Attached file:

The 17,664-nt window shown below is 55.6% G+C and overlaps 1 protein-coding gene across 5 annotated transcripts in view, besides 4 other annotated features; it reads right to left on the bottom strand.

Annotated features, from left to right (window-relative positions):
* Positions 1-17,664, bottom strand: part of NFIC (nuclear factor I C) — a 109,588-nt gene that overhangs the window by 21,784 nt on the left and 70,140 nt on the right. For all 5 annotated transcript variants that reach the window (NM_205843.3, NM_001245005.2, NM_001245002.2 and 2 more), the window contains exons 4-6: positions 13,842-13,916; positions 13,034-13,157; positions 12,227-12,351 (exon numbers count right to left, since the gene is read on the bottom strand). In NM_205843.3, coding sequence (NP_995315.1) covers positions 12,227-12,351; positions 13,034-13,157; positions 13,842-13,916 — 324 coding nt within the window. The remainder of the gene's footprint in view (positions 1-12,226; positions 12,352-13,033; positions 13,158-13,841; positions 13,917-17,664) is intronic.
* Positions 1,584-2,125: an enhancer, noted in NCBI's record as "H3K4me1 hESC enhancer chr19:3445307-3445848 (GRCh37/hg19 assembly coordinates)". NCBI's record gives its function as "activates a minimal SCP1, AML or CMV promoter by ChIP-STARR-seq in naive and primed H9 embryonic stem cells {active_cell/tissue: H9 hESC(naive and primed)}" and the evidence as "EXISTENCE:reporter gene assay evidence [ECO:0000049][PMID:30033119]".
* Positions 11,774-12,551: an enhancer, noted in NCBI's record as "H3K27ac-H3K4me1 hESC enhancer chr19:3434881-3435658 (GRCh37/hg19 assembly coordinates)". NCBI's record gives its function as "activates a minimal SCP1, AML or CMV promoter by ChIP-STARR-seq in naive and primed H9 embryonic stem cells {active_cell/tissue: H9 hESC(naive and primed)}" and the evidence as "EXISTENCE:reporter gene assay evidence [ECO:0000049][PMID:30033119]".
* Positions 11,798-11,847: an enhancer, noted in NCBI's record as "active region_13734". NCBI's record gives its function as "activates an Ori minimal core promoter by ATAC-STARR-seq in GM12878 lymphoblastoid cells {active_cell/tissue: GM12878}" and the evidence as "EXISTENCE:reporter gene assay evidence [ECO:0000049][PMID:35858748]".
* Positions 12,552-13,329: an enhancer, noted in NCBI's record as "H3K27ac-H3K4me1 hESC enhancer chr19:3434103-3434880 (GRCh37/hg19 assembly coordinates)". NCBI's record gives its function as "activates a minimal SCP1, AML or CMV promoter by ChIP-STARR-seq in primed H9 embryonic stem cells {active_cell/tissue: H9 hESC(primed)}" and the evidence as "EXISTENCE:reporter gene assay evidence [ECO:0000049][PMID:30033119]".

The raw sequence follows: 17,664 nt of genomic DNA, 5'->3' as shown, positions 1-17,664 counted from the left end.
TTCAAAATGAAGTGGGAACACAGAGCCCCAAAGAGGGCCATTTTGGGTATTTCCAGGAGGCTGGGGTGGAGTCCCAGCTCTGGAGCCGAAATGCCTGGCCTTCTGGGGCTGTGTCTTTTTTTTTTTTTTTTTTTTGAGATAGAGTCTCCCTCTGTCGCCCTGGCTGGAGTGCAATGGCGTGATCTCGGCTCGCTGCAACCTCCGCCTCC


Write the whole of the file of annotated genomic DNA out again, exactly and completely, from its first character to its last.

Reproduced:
The 17,664-nt window shown below is 55.6% G+C and overlaps 1 protein-coding gene across 5 annotated transcripts in view, besides 4 other annotated features; it reads right to left on the bottom strand.

Annotated features, from left to right (window-relative positions):
* Positions 1-17,664, bottom strand: part of NFIC (nuclear factor I C) — a 109,588-nt gene that overhangs the window by 21,784 nt on the left and 70,140 nt on the right. For all 5 annotated transcript variants that reach the window (NM_205843.3, NM_001245005.2, NM_001245002.2 and 2 more), the window contains exons 4-6: positions 13,842-13,916; positions 13,034-13,157; positions 12,227-12,351 (exon numbers count right to left, since the gene is read on the bottom strand). In NM_205843.3, coding sequence (NP_995315.1) covers positions 12,227-12,351; positions 13,034-13,157; positions 13,842-13,916 — 324 coding nt within the window. The remainder of the gene's footprint in view (positions 1-12,226; positions 12,352-13,033; positions 13,158-13,841; positions 13,917-17,664) is intronic.
* Positions 1,584-2,125: an enhancer, noted in NCBI's record as "H3K4me1 hESC enhancer chr19:3445307-3445848 (GRCh37/hg19 assembly coordinates)". NCBI's record gives its function as "activates a minimal SCP1, AML or CMV promoter by ChIP-STARR-seq in naive and primed H9 embryonic stem cells {active_cell/tissue: H9 hESC(naive and primed)}" and the evidence as "EXISTENCE:reporter gene assay evidence [ECO:0000049][PMID:30033119]".
* Positions 11,774-12,551: an enhancer, noted in NCBI's record as "H3K27ac-H3K4me1 hESC enhancer chr19:3434881-3435658 (GRCh37/hg19 assembly coordinates)". NCBI's record gives its function as "activates a minimal SCP1, AML or CMV promoter by ChIP-STARR-seq in naive and primed H9 embryonic stem cells {active_cell/tissue: H9 hESC(naive and primed)}" and the evidence as "EXISTENCE:reporter gene assay evidence [ECO:0000049][PMID:30033119]".
* Positions 11,798-11,847: an enhancer, noted in NCBI's record as "active region_13734". NCBI's record gives its function as "activates an Ori minimal core promoter by ATAC-STARR-seq in GM12878 lymphoblastoid cells {active_cell/tissue: GM12878}" and the evidence as "EXISTENCE:reporter gene assay evidence [ECO:0000049][PMID:35858748]".
* Positions 12,552-13,329: an enhancer, noted in NCBI's record as "H3K27ac-H3K4me1 hESC enhancer chr19:3434103-3434880 (GRCh37/hg19 assembly coordinates)". NCBI's record gives its function as "activates a minimal SCP1, AML or CMV promoter by ChIP-STARR-seq in primed H9 embryonic stem cells {active_cell/tissue: H9 hESC(primed)}" and the evidence as "EXISTENCE:reporter gene assay evidence [ECO:0000049][PMID:30033119]".

The raw sequence follows: 17,664 nt of genomic DNA, 5'->3' as shown, positions 1-17,664 counted from the left end.
TTCAAAATGAAGTGGGAACACAGAGCCCCAAAGAGGGCCATTTTGGGTATTTCCAGGAGGCTGGGGTGGAGTCCCAGCTCTGGAGCCGAAATGCCTGGCCTTCTGGGGCTGTGTCTTTTTTTTTTTTTTTTTTTTGAGATAGAGTCTCCCTCTGTCGCCCTGGCTGGAGTGCAATGGCGTGATCTCGGCTCGCTGCAACCTCCGCCTCC